Herbed Sweet Corn and Tomato Salad
4 ears sweet corn, shucked, cooked and stripped of kernels
4 medium tomatoes, or 1 pint fresh cherry tomatoes, as ripe as you can find
2 small zucchini, diced
1/2 c. fresh chopped herbs, such as basil, thyme, parsley and oregano (use rosemary if you like it)
2 T. good quality olive oil
Fresh ground black pepper and sea salt
Combine all ingredients in a medium bowl and drizzle with olive oil. Season to taste with salt and pepper. Allow to stand for 5-10 minutes to combine flavors. Serve topped with goat cheese, if desired.
My Notes: I used half a pint of purple cherry tomato, and one good sized orange heirloom tomato for my version of this dish. I also diced up a fresh heirloom pepper that I had on hand. I think one of the best parts about this dish is how colorful it can be with the variations available now. As the salad stands, it will release plentiful juices which are delicious if you dip fresh toasted bread into them, then sprinkle a bit of sea salt over before eating.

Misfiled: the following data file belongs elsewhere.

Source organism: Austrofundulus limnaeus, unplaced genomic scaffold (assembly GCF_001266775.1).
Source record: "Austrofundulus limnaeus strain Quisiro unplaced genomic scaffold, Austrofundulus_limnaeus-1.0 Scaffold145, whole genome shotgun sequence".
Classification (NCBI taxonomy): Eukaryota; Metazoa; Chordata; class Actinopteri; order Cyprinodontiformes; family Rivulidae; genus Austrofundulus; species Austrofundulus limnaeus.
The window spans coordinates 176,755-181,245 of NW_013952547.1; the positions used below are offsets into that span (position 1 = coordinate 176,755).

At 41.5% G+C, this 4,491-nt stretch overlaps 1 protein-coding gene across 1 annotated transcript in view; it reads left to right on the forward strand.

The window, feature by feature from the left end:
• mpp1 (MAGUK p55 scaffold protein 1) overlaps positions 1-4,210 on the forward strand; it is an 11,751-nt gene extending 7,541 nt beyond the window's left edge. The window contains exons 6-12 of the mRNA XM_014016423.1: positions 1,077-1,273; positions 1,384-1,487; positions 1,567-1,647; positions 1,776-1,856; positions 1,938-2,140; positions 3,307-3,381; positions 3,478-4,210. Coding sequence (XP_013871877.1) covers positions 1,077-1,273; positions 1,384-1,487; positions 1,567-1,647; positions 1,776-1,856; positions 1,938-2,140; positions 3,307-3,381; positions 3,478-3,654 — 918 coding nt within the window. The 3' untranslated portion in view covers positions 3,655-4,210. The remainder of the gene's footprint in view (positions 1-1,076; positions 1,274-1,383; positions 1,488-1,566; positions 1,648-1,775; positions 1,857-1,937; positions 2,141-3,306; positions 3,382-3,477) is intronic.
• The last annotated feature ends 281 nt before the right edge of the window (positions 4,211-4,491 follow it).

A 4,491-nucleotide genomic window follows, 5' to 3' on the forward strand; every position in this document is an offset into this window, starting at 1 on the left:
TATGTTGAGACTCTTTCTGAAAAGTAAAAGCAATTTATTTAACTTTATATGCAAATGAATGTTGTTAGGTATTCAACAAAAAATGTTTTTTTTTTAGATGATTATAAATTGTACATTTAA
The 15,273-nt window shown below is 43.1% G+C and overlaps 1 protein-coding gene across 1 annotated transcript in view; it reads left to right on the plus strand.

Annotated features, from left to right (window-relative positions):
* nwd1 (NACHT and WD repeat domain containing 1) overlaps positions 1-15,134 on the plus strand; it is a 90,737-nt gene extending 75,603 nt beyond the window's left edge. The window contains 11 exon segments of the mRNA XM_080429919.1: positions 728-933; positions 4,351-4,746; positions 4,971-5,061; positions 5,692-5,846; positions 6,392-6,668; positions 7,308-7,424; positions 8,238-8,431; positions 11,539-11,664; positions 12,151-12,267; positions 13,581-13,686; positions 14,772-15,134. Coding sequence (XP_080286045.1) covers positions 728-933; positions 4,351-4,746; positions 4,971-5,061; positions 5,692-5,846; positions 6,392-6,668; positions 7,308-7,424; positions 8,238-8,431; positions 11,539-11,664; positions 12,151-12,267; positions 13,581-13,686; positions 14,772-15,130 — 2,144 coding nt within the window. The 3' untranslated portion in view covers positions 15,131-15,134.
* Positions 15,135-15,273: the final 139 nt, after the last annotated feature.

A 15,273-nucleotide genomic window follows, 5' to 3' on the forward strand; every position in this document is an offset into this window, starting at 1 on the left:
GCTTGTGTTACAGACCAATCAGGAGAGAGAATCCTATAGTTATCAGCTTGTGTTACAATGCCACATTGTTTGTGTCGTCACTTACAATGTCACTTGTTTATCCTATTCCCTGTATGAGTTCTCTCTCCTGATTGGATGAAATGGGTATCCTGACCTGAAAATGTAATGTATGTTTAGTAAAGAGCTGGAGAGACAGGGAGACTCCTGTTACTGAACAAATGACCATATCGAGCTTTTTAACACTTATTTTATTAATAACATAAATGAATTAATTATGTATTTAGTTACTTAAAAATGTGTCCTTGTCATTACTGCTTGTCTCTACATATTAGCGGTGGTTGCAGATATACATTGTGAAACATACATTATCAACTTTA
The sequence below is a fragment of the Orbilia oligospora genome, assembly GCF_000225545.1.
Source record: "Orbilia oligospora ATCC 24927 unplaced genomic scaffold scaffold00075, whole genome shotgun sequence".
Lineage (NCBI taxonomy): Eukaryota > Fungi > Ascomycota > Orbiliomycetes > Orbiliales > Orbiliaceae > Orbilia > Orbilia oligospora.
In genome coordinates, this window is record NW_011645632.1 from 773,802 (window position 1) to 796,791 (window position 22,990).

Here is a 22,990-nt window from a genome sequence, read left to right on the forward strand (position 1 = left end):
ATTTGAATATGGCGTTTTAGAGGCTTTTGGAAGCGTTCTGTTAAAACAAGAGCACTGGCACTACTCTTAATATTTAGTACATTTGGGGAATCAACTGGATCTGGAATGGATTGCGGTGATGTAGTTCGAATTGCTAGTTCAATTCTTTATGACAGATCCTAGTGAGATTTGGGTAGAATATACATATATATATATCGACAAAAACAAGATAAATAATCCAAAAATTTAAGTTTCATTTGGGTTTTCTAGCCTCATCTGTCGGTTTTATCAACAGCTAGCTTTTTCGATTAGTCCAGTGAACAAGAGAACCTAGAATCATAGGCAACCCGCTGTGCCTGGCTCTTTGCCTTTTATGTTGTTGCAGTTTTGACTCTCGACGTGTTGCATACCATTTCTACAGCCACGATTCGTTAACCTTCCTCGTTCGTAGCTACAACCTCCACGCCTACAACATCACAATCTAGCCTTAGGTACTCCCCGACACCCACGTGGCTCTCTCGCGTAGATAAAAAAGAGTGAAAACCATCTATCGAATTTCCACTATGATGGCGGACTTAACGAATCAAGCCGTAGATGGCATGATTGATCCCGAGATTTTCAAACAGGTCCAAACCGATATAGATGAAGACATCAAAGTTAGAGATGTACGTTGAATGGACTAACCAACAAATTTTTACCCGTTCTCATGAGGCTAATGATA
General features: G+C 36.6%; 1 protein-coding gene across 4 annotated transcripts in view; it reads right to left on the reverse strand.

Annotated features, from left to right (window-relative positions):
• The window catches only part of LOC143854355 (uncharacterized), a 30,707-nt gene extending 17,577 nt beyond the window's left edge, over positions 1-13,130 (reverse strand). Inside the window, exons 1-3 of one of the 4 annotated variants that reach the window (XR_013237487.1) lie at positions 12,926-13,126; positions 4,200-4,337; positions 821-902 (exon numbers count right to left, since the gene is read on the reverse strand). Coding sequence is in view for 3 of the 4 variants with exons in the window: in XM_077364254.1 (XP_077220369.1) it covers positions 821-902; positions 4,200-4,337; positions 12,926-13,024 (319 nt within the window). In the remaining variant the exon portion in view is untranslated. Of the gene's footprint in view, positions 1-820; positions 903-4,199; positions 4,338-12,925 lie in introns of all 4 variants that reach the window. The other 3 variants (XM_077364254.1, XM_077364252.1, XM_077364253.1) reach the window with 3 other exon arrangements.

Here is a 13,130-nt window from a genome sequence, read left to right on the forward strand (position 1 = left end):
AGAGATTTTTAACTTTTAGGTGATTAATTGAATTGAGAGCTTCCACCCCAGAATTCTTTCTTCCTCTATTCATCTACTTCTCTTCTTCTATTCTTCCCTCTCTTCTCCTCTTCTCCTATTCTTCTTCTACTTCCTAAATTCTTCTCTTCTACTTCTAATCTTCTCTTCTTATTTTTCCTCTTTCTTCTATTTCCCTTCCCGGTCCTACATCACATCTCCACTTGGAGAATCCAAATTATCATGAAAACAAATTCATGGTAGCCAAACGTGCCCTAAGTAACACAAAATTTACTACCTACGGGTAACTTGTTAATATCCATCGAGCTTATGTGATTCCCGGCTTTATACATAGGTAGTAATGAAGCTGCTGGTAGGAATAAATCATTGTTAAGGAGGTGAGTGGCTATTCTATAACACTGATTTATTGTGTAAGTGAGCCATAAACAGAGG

June 27th, 2011
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I stopped eating meat with every meal on May 2. And I love how I feel nowadays, but I didn’t expect that I’d enter in to a time of total culinary paralysis when faced with re-working a lifelong habit of making meat the center of my meals.
We haven’t wasted away, thank goodness, and we never will. We’ve made some delicious foods but I haven’t stretched myself a whole lot. I’m grilling a lot of veggies, sticking them on amazing breads or tying them up in delicious pilafs. I made this fragrant and savory Red Lentil Dhal that we’ve loved since the first time it crossed our stove and landed in our bowls. We’ve enjoyed plenty of legumes, super fresh salads topped with a wide array of ingredients and terrific grilled cheese sandwiches. But I’m not content to play it safe, to stick with what I know will be wonderful. I want to expand, to grow and to embrace fully this new method of eating and not just end up a Junk Food Vegetarian.
So I’m scouring the ‘net for inspiration, grabbing books with gusto from library shelves, from Half Price Books and from friends hands (not really, but I would if the opportunity came up) just to get my mind rolling into this new territory. And it is new territory. It’s a new and totally different way of life and even being as good a cook as I am, I’ve had moments of sheer panic in thinking ‘What the hell do I make now?’, hence the aforementioned grilled cheese.